“I have appointed you all to labor in the vineyard of obedience in different ways, and every man will receive a price, according to the measure of his love, and not according to the work he does, or the length of time for which he works, that is to say, that he who comes early will not have more than he who comes late, as My Truth told you in the holy gospel by the example of those who were standing idle and were sent by the lord of the vineyard to labor; for he gave as much to those who went at dawn, as to those who went at prime or at tierce, and those who went at sext, at none, and even at vespers, received as much as the first: My Truth showing you in this way that you are rewarded not according to time or work, but according to the measure of your love. Many are placed in their childhood to work in the vineyard; some enter later in life, and others in old age; sometimes these latter labor with such fire of love, seeing the shortness of the time (Mt 20,6), that they rejoin those who entered in their childhood, because they have advanced but slowly. By love of obedience, then, does the soul receive her merit, filling the vessel of her heart in Me, the Sea Pacific. There are many whose obedience is so prompt, and has become, as it were, so incarnate in them, that not only do they wish to see reason in what is ordered them by their superior, but they hardly wait until the word is out of his mouth, for with the light of faith they understand his intention (Mt 20,1-16). Wherefore the truly obedient man obeys rather the intention than the word, judging that the will of his superioris fixed in My will, and that therefore his command comes from My dispensation, and from My will, wherefore I say to you that he rather obeys the intention than the word. He also obeys the word, having first spiritually obeyed in affection his superior’s will, seeing and judging it by the light of faith to be Mine. This is well shown in the lives of the fathers, where you read of a religious, who at once obeyed in his affection the command of his superior, commencing to write the letter o, though he had not space to finish it; wherefore to show how pleasing his prompt obedience was to Me, My clemency gave him a proof by writing the other half of the letter in gold. This glorious virtue is so pleasing to Me, that to no other have I given so many miraculous signs and testimonies, for it proceeds from the height of faith. “In order to show how pleasing it is to Me, the earth obeys this virtue, the animals obey it– water grows solid under the feet of the obedient man. And as for the obedience of the earth, you remember having read of that disciple who, being given a dry stick by his abbot, and being ordered by obedience to plant it in the earth and water it every day, did not proceed to ask how could it possibly do any good, but, without inquiring about possibilities, he fulfilled his obedience in such virtue of faith that the dry wood brought forth leave sand fruits, as a sign that that soul had risen from the dryness of disobedience, and, covered by the green leaves of virtue, had brought forth the fruit of obedience, wherefore the fruit of this tree was called by the holy fathers the fruit of obedience. You will also find that animals obey the obedient man; for a certain disciple, commanded by obedience, through his purity and virtue caught a dragon and brought it to his abbot, but the abbot, like a true physician of the soul, in order that he might not be tossed about by the wind of vainglory, and to prove his patience, sent him away with harsh words, saying: ‘Beast that you are, you have brought along another beast with yourself.’ And as to fire, you have read in the holy scripture that many were placed in the fire, rather than transgress My obedience, and, at My command were not hurt by it. This was the case of the three children, who remained happily in the furnace — and of many others of whom I could tell you. The water bore up Maurus who had been sent by obedience to save a drowning disciple; he did not think of himself, but thought only with the light of faith of how to fulfill the command of his superior, and so walked upon the water as if he had been on dry land, and so saved the disciple. In everything, if you open the eye of the intellect, you will find shown forth the excellence of this virtue. Everything else should be abandoned for the sake of obedience. If you were lifted up in such contemplation and union of mind with Me, that your body was raised from the earth, and an obedience were imposed on you (speaking generally, and not in a particular case, which cannot give a law), you ought, if possible, to force yourself to arise, to fulfill the obedience imposed on you, though you should never leave prayer, except for necessity, charity, or obedience. I say this in order that you may see how prompt I wish the obedience of My servants to be, and how pleasing it is to Me. Everything that the obedient man does is a source of merit to him. If he eats, obedience is his food; if he sleeps, his dreams are obedience; if he walks, if he remains still, if he fasts, if he watches – everything that he does is obedience; if he serves his neighbor, it is obedience that he serves. How is he guided in the choir, in the refectory, or his cell? By obedience, with the light of the most holy faith, with which light he has slain and cast from him his humbled self-will, and abandoned himself with self-hatred to the arms of his order and superior. Reposing with obedience in the ship, allowing himself to be guided by his superior, he has navigated the tempestuous sea of this life, with calm and serene mind and tranquility of heart, because obedience and faith have taken all darkness from him; he remains strong and firm, having lost all weakness and fear, having destroyed his own will, from which comes all feebleness and disordinate fear. And what is the food of this spouse obedience? She eats knowledge of self, and of Me, knowing her own non- existence and sinfulness, and knowing that I am He who is, thus eating and knowing My Truth in the Incarnate Word. What does she drink? The Blood, in which the Word has shown her, My Truth, and the ineffable love which I have for her, and the obedience imposed on Him by Me, His Eternal Father, so she becomes inebriated with the love and obedience of the Word, losing herself and her own opinions and knowledge, and possessing Me by grace, tasting Me by love, with the light of faith in holy obedience. «The obedient man speaks words of peace all his life, and at his death receives that which was promised him at his death by his superior, that is to say, eternal life, the vision of peace, and of supreme and eternal tranquility rest, the inestimable good which no one can value or understand, for, being the infinite good, it cannot be understood by anything smaller than itself, like a vessel, which, dipped into the sea, does not comprehend the whole sea, but only that quantity which it contains. The sea alone contains itself. So, I, the Sea Pacific, am He who alone can comprehend and value Myself truly. And in My own estimate and comprehension of Myself I rejoice, and this joy, the good which I have in Myself, I share with you, and with all, according to the measure of each. I do not leave you empty, but fill you, giving you perfect beatitude; each man comprehends and knows My goodness in the measure in which it is given to him. Thus, then, the obedient man, with the light of faith in the truth burning in the furnace of charity, anointed with humility, inebriated with the Blood, in company with his sister patience, and with self- contempt, fortitude, and enduring perseverance, and all the other virtues (that is, with the fruit of the virtues), receives his end from Me, his Creator.”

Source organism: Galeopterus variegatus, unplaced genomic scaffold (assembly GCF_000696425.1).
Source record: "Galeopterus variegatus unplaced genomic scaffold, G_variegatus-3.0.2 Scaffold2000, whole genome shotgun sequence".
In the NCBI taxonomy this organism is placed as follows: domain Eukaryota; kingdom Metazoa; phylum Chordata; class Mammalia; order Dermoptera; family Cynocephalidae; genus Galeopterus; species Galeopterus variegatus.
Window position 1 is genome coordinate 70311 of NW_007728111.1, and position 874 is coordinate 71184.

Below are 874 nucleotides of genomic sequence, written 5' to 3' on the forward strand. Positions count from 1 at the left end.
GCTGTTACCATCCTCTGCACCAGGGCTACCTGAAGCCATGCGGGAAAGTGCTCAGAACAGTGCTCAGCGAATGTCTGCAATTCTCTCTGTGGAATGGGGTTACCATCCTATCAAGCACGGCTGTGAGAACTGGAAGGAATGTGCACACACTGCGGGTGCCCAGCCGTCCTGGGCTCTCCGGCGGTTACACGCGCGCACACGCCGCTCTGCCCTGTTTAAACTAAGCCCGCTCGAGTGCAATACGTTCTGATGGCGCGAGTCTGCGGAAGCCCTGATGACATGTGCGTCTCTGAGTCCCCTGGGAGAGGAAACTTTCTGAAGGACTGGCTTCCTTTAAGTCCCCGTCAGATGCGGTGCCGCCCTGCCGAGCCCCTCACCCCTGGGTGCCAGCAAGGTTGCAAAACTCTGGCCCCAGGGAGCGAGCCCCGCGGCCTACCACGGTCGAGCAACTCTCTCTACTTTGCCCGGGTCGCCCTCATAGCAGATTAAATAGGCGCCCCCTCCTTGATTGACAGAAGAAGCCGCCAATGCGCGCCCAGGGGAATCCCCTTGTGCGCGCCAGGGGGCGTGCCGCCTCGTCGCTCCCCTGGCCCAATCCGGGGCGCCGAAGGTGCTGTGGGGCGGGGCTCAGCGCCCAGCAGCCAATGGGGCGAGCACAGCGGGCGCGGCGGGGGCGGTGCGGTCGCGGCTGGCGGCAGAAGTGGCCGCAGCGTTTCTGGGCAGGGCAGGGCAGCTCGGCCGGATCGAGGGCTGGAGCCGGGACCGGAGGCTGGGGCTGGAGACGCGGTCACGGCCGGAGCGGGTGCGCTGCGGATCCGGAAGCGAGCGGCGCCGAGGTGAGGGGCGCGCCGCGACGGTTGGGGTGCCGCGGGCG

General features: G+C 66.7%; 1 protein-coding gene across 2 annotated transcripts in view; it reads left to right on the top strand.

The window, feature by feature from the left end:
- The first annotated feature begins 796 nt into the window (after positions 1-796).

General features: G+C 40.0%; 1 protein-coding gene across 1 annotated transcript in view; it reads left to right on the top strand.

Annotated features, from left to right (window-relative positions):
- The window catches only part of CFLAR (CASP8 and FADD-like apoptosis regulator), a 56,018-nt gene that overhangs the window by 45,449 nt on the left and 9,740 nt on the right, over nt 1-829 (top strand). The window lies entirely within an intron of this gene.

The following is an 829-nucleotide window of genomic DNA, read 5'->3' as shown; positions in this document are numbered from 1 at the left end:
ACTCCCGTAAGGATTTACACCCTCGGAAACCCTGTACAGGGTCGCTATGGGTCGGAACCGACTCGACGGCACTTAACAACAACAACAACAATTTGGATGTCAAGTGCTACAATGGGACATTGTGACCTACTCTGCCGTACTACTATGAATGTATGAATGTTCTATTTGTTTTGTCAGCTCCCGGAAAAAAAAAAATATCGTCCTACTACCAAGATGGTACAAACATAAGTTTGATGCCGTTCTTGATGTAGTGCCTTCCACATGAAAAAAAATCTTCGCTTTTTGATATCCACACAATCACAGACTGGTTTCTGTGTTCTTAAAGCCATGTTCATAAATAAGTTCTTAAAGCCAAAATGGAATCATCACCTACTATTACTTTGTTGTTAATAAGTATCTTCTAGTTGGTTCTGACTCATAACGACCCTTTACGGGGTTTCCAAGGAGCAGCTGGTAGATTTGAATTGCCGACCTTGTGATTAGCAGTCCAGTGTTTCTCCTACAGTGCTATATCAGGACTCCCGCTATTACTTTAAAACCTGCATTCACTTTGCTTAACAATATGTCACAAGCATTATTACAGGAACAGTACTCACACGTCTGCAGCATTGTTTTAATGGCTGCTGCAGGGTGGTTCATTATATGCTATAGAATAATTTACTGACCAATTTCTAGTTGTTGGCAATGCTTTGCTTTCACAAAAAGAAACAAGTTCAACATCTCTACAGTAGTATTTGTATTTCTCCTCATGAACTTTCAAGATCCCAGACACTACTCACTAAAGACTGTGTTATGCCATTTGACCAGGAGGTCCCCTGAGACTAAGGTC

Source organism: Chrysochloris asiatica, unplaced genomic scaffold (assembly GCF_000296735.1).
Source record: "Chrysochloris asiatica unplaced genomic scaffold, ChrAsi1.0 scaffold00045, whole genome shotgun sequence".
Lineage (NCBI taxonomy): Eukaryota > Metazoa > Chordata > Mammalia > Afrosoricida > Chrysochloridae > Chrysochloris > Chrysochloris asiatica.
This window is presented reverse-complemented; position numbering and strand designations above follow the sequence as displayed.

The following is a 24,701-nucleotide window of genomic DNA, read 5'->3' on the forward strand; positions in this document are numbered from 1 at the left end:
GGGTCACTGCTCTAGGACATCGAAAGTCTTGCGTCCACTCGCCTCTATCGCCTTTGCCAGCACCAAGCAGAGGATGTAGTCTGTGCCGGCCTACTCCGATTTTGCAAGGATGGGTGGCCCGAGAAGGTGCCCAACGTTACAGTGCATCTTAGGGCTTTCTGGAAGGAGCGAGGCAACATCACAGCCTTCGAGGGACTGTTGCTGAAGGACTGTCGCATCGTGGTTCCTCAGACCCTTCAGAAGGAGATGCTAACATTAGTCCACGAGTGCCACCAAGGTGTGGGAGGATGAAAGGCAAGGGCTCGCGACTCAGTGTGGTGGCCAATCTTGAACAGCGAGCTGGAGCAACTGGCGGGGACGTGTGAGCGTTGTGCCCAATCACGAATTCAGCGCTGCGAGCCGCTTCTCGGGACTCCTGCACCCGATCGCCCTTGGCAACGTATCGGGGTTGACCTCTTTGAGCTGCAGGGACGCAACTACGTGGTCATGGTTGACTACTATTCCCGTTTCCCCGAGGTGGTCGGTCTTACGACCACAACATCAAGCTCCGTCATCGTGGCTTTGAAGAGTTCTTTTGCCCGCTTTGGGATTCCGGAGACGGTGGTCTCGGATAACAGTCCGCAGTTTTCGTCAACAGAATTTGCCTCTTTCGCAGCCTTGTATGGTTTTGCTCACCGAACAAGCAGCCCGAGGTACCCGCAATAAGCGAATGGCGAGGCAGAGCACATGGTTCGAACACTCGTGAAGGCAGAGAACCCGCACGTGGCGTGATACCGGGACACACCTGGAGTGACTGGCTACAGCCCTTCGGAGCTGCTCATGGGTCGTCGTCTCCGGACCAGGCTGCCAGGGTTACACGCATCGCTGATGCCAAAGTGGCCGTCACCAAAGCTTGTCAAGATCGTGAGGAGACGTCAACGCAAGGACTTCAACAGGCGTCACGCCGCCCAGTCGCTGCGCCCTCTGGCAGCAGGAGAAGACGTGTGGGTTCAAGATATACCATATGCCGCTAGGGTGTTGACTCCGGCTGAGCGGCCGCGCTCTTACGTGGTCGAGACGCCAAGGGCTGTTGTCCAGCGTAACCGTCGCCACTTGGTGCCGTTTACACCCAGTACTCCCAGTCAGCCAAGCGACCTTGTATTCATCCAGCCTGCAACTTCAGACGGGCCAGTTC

[1] For a family one denarius was enough for a day living. The boss does not think only of the workers, but also of those who they have at home. He knows that if a man does not work for a day, the whole family does not eat.